The third session of the Preparatory Committee for the Development of a Strategic Approach to International Chemicals Management (SAICM PrepCom-3) was held from 19-24 September 2005 in Vienna, Austria. During the week, delegates discussed the SAICM high-level declaration, overarching policy strategy, and global plan of action. The primary objective of PrepCom-3 was to produce final text to be forwarded to the “International Conference on Chemicals Management,” to be held from 4-6 February 2006, in Dubai. However, delegates did not reach agreement on many elements in the three documents under consideration. Areas of disagreement remained in all three documents, including: principles and approaches; description of the SAICM as “voluntary”; financial considerations; and the timing and frequency of International Conference on Chemicals Management (ICCM) meetings. PrepCom-3 did make significant progress in the GPA, including in some sections of the executive summary and a number of work areas, and in sections of the OPS, including international illegal traffic, governance, and key parts of the implementation section. However, there are still many politically sensitive issues that remain unresolved, and will have to be taken up by the ICCM in Dubai. More information.

July 2005

BASEL CONVENTION GROUP DISCUSSES GUIDELINES, SHIPS, PHONES

Guidelines for the environmentally sound management of wastes, mobile phones and obsolete ships were on the agenda at a recent meeting of the Basel Convention on hazardous wastes. The Open-ended Working Group of the Basel Convention on the Control of Transboundary Movements of Hazardous Wastes and their Disposal met in Geneva from 4-8 July 2005, to prepare for the next biannual ministerial conference in late 2006. Parties to the Convention also witnessed the signing of an agreement establishing a Basel Convention Regional Center for Training and Technology Transfer, in Argentina. More information.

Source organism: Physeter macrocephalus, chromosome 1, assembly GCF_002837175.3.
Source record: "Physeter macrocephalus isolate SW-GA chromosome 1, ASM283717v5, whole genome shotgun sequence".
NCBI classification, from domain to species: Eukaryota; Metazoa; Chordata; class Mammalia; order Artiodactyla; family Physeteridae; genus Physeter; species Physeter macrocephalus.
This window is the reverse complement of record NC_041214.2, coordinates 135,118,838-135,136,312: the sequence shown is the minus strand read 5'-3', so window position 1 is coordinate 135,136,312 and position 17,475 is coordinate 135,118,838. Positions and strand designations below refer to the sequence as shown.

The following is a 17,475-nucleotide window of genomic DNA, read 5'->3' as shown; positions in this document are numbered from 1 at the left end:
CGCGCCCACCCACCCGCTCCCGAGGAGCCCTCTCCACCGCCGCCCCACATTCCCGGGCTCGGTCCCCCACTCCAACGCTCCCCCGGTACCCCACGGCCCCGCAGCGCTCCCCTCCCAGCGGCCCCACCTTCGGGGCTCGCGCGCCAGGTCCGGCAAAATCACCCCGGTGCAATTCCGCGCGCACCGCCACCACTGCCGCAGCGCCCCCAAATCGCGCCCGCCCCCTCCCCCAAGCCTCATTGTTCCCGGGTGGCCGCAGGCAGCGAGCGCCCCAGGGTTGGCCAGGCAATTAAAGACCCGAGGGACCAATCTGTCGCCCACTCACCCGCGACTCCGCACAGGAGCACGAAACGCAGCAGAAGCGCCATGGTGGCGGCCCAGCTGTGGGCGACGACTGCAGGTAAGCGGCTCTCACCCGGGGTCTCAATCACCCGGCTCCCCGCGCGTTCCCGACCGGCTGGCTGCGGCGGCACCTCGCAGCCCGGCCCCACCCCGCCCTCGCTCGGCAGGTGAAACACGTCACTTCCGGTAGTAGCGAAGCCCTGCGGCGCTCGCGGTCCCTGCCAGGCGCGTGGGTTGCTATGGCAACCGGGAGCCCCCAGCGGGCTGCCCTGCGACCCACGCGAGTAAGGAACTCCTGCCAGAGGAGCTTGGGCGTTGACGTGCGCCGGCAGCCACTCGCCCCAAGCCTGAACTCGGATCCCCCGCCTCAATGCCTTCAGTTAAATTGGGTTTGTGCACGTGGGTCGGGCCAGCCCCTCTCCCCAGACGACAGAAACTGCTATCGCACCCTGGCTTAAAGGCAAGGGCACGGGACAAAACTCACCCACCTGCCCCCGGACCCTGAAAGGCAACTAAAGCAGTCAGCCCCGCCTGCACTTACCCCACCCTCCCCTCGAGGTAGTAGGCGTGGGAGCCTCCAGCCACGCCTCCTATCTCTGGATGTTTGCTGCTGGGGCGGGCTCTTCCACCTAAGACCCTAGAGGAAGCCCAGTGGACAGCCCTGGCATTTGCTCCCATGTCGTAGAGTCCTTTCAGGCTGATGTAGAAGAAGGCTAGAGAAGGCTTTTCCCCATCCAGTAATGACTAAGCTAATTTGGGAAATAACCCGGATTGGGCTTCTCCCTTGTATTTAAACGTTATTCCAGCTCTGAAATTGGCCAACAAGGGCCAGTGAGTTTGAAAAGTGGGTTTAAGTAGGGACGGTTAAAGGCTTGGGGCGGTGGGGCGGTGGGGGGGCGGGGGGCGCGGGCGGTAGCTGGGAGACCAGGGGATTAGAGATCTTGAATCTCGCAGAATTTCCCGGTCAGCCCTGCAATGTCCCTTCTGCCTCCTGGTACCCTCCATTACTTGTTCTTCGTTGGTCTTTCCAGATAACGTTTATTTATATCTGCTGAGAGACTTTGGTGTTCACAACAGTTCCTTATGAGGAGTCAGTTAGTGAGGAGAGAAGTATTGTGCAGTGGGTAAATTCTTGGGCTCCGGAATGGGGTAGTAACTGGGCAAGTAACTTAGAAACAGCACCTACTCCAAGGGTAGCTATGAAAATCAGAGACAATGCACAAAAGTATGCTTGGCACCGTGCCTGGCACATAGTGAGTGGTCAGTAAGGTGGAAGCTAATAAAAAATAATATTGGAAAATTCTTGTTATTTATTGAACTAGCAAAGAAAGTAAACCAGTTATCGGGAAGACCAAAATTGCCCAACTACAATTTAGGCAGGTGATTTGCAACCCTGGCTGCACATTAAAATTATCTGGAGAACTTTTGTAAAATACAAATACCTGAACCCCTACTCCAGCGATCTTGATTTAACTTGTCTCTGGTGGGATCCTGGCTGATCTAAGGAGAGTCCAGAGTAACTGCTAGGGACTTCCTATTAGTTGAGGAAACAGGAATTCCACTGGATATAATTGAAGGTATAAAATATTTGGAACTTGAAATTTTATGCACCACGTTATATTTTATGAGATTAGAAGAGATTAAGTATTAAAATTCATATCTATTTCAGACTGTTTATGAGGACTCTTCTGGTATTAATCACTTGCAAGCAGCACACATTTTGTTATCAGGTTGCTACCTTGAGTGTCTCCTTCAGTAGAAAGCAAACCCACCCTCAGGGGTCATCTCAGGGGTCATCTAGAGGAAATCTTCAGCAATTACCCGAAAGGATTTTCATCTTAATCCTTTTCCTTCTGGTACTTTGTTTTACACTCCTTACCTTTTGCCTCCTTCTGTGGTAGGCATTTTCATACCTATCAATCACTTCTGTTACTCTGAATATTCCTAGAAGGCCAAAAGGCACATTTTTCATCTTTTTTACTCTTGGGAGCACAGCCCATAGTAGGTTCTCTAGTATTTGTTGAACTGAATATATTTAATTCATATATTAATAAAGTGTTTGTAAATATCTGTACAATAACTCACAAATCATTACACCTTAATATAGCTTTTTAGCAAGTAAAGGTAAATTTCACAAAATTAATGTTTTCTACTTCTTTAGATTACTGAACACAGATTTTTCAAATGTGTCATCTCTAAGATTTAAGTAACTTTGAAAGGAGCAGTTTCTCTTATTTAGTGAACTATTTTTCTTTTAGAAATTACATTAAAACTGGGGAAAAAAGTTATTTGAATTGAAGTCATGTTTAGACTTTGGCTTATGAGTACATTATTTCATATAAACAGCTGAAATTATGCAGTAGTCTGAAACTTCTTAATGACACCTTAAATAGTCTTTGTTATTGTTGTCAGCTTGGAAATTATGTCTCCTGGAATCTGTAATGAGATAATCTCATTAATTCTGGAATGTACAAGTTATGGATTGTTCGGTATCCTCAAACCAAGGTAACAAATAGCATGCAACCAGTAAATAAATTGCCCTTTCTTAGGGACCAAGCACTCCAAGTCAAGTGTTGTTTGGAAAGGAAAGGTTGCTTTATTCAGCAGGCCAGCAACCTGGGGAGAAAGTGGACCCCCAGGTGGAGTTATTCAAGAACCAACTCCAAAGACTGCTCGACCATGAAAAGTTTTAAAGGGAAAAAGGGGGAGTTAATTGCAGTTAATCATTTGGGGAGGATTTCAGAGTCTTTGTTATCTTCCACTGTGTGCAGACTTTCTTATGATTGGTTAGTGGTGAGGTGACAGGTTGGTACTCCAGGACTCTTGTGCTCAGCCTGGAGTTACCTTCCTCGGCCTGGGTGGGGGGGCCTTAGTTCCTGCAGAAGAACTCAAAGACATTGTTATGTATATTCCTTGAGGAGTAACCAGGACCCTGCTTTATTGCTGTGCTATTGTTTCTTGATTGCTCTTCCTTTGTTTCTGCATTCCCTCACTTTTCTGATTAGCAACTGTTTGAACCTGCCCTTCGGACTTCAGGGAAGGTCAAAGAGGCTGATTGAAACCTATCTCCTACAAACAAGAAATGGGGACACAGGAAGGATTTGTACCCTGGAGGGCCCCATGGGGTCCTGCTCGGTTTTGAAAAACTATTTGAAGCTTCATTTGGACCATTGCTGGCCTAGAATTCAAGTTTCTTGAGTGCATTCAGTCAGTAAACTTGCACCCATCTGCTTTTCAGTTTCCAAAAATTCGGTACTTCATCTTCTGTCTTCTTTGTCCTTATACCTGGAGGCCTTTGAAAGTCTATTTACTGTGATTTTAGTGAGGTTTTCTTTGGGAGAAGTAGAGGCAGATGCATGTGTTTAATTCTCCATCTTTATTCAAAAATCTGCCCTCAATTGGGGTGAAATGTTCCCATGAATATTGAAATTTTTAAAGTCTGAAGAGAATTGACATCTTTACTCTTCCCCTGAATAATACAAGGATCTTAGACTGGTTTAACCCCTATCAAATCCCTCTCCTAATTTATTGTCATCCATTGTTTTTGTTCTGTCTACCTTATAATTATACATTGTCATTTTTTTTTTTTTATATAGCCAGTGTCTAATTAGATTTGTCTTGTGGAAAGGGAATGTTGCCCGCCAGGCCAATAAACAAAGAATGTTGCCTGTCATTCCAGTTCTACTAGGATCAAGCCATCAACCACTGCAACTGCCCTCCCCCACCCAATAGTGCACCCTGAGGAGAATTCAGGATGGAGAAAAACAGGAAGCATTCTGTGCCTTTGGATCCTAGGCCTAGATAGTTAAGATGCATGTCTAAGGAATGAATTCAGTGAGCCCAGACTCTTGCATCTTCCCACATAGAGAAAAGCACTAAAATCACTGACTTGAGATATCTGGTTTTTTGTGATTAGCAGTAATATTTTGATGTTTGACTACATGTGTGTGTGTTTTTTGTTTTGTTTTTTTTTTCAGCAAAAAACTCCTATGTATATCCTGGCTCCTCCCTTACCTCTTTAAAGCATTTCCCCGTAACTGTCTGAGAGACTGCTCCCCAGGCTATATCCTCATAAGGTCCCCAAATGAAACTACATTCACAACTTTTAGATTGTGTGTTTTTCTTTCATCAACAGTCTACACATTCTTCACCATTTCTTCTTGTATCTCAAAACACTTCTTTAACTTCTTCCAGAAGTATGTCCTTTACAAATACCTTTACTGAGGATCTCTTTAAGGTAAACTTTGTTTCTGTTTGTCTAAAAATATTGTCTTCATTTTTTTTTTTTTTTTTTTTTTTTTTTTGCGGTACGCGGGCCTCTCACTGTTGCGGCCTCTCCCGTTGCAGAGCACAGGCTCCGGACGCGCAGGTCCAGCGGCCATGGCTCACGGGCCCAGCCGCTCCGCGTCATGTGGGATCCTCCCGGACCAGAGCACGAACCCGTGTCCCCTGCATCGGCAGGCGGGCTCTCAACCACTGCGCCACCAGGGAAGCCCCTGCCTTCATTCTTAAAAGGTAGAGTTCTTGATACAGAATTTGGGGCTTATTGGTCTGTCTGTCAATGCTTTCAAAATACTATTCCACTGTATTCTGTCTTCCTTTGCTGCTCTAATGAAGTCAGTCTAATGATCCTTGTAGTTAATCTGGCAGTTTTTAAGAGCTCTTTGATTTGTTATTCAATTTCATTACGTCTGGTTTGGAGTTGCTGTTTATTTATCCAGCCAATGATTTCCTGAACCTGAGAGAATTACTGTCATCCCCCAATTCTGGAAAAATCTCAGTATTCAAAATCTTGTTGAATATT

May 2005

FIRST STOCKHOLM CONVENTION COP SETS IMPLEMENTATION IN MOTION

The first Conference of the Parties (COP-1) to the Stockholm Convention on Persistent Organic Pollutants (POPs) has taken place in Punta del Este, Uruguay. In spite of a heavy agenda, delegates succeeded in adopting a broad range of decisions required to set the Convention's implementation in motion. Decisions adopted related to: providing for the evaluation of the continued need for DDT use for disease vector control; establishing a review process for entries in the register of specific exemptions; adopting guidance for the financial mechanism; establishing a schedule for reporting; establishing arrangements for monitoring data on POPs; adopting rules of procedure and financial rules; adopting the budget for the Secretariat; and establishing the POPs Review Committee. Other matters scheduled for discussion included: the format for the DDT Register and the Register of specific exemptions; the process for developing guidelines to assist Parties in preventing the formation and release of unintentionally produced POPs; and guidelines on best available techniques and best environmental practices. The meeting, which was held from 2-6 May 2005, attracted over 650 participants representing more than 132 governments, intergovernmental and non-governmental organizations, and UN agencies. More information.

February 2005

23rd Session of the UNEP Governing Council/GMEF